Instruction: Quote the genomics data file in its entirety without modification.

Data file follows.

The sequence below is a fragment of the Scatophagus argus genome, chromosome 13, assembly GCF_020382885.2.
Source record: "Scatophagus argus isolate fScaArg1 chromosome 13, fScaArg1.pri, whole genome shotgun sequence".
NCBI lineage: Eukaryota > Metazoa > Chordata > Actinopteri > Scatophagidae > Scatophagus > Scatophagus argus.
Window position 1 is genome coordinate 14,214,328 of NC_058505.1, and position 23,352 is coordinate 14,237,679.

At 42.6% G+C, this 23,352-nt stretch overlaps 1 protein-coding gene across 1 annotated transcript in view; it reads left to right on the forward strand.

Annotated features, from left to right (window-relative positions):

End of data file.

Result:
The sequence below is a fragment of the Scatophagus argus genome, chromosome 13, assembly GCF_020382885.2.
Source record: "Scatophagus argus isolate fScaArg1 chromosome 13, fScaArg1.pri, whole genome shotgun sequence".
NCBI lineage: Eukaryota > Metazoa > Chordata > Actinopteri > Scatophagidae > Scatophagus > Scatophagus argus.
Window position 1 is genome coordinate 14,214,328 of NC_058505.1, and position 23,352 is coordinate 14,237,679.

At 42.6% G+C, this 23,352-nt stretch overlaps 1 protein-coding gene across 1 annotated transcript in view; it reads left to right on the forward strand.

Annotated features, from left to right (window-relative positions):